The Queen’s body will travel from Buckingham Palace to Westminster Hall shortly after 2pm. Her coffin – draped in the Royal Standard – will be carried on a gun carriage of the King’s Troop Royal Horse Artillery.

King Charles and the Prince of Wales, plus other senior royals, are expected to walk behind the cortege as it takes a 40-minute route along Queen’s Gardens, The Mall, Horse Guards and Horse Guards Arch, Whitehall, Parliament Street, Parliament Square and New Palace Yard.

Once at Westminster Hall, the Archbishop of Canterbury will conduct a short service before the coffin is raised onto the catafalque and topped with the Imperial State Crown, orb and sceptre. Each corner of the platform will be guarded by soldiers from units that serve the Royal Household.

Westminster Hall will be open for members of the public to pay their respects 24 hours a day.

In 2002, more than 200,000 people filed past the coffin of the Queen Mother and more than 300,000 paid their respects to Sir Winston Churchill in 1965. Significantly more are expected to file slowly past the Queen in the days ahead, with officials expected to ask for patience in queues that could last many hours.

The coffin will lie-in-state for four days, during this time the Queen’s children, grandsons and granddaughters will all spend a 20-minute vigil guarding the coffin, though it is not expected these times will be communicated.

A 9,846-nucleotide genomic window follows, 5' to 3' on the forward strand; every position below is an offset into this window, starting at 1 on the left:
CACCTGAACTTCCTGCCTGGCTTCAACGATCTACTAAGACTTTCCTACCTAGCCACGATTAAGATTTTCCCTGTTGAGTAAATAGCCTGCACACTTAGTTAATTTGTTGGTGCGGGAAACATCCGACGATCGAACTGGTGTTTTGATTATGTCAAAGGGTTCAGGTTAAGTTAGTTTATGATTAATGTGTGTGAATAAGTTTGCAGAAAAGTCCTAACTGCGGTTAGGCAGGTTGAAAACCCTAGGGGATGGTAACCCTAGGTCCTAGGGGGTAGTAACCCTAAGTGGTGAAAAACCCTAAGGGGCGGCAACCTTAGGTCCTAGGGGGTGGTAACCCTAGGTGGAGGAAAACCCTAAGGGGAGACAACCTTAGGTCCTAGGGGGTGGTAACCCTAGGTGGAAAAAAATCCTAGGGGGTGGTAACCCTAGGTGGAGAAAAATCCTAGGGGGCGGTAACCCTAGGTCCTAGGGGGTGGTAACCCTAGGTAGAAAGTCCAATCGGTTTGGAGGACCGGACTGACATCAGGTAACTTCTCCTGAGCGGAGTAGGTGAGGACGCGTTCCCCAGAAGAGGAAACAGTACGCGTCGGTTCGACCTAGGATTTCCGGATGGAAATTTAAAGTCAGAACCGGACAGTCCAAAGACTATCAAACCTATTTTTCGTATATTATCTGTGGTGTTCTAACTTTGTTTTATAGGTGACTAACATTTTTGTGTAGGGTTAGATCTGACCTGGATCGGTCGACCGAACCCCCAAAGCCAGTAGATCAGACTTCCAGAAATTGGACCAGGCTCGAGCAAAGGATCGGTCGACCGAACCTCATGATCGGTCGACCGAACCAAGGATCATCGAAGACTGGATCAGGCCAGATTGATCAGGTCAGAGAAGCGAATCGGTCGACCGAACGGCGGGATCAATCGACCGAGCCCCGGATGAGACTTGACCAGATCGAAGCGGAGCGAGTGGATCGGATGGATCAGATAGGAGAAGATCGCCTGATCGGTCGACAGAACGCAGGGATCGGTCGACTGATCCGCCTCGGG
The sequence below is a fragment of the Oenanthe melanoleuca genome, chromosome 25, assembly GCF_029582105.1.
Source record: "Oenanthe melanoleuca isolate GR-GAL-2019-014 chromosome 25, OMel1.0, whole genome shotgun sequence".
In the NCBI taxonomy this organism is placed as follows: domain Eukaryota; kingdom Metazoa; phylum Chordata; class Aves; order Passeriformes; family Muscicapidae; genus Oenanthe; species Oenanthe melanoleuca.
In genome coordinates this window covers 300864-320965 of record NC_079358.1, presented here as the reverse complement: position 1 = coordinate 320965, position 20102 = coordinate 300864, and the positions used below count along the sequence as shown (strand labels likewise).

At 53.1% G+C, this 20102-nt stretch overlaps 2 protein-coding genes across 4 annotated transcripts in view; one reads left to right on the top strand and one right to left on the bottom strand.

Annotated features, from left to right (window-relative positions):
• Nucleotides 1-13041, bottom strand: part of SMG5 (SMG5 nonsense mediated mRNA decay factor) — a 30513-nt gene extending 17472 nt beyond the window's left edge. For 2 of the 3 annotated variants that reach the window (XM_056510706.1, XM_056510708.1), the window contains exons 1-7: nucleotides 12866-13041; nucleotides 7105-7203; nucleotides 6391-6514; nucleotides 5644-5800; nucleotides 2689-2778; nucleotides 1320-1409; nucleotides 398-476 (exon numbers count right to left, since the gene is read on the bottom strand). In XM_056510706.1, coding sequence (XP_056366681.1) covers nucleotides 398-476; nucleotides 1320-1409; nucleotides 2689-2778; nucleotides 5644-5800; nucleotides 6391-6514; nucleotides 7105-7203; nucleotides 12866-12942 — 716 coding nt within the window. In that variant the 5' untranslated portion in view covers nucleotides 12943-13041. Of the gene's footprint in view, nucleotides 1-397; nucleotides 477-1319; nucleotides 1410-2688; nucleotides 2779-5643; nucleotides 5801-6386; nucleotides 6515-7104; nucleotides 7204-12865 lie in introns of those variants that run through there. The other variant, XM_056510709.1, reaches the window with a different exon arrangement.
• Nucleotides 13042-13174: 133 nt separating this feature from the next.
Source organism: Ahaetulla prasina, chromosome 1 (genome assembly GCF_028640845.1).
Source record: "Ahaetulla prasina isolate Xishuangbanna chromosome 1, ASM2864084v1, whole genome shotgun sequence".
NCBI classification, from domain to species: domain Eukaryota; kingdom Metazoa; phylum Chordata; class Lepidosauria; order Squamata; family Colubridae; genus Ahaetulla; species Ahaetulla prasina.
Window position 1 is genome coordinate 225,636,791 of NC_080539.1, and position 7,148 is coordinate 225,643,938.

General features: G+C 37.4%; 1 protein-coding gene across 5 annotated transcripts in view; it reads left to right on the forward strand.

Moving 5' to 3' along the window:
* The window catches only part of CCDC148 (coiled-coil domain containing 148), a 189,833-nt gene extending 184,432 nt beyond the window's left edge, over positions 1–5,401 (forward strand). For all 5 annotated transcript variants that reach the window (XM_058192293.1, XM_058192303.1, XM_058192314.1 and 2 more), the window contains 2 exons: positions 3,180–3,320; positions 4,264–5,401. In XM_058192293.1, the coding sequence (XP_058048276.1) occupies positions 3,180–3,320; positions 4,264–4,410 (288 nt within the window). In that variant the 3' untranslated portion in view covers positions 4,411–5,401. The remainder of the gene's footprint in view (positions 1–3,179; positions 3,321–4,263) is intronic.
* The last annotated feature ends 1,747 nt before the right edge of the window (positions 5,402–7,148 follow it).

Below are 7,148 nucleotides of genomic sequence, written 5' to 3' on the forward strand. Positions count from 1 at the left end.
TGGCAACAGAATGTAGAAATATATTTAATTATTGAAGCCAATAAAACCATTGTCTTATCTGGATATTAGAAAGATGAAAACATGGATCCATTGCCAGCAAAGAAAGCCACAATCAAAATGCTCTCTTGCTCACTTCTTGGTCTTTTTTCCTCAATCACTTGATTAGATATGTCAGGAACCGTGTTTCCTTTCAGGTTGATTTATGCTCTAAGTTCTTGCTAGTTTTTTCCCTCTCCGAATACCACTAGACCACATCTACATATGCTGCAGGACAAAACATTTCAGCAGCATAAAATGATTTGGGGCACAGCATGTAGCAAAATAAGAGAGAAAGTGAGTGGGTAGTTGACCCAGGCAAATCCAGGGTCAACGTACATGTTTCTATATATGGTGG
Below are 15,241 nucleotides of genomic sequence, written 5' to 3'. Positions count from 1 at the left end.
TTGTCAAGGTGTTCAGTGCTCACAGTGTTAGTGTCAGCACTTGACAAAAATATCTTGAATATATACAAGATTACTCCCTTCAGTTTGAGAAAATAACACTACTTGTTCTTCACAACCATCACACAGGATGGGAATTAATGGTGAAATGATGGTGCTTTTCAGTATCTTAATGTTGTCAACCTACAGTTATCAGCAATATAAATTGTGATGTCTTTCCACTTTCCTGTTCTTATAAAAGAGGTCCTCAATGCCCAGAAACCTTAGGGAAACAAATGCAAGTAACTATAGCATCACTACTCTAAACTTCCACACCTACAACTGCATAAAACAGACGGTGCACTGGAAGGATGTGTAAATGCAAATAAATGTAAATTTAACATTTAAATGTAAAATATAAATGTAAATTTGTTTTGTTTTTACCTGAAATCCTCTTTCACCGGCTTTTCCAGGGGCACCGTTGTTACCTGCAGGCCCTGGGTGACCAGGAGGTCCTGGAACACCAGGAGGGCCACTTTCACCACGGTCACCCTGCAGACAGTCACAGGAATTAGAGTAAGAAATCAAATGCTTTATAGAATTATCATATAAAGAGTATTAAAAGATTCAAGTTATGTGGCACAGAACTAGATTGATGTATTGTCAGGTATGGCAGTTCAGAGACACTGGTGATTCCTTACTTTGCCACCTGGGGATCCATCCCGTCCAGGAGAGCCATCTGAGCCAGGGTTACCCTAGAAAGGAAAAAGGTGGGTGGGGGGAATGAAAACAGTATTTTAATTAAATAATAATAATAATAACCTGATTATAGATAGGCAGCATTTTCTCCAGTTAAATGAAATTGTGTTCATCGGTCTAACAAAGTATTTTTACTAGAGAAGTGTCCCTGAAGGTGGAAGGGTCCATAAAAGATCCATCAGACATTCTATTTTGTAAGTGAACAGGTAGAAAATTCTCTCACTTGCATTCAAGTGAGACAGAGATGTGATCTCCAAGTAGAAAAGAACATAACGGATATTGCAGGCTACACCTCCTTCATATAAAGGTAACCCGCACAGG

Piles and piles of flowers left by the public mourning Queen Elizabeth II in Windsor.

The coffin will lie-in-state for its second full day while the King and Camilla, along with the prime minister will conclude their home nation visits when they travel to Wales. It is expected they will be joined by William and Catherine, the new Prince and Princess of Wales.

The Queen’s coffin will continue to lie-in-state at Westminster Hall.

The coffin will leave Westminster Hall on a gun carriage, hauled by ropes not horses, for the short journey to nearby Westminster Abbey, with military expected to line the streets.

A state funeral, which will start at 11am, will be held with members of the Queen’s family joined by senior UK politicians and heads of state from around the world, with US president Joe Biden already signalling his intention to attend.

Following the funeral the coffin will will travel in procession from Westminster Abbey to Wellington Arch, from where it will travel to Windsor.

The coffin will journey along Windsor’s Long Walk in the state hearse to St George’s Chapel in Windsor Castle, where a committal service will take place.

She will be buried in the in the King George VI memorial chapel, alongside with her father, mother and sister, Princess Margaret. The Queen’s late husband, Prince Philip, will be moved to be in the chapel with her, he was interred in the Royal Vault following his death, aged 99, last year.

Read – Queen Elizabeth II’s journey from Edinburgh to Westminster Abbey as national mourning continues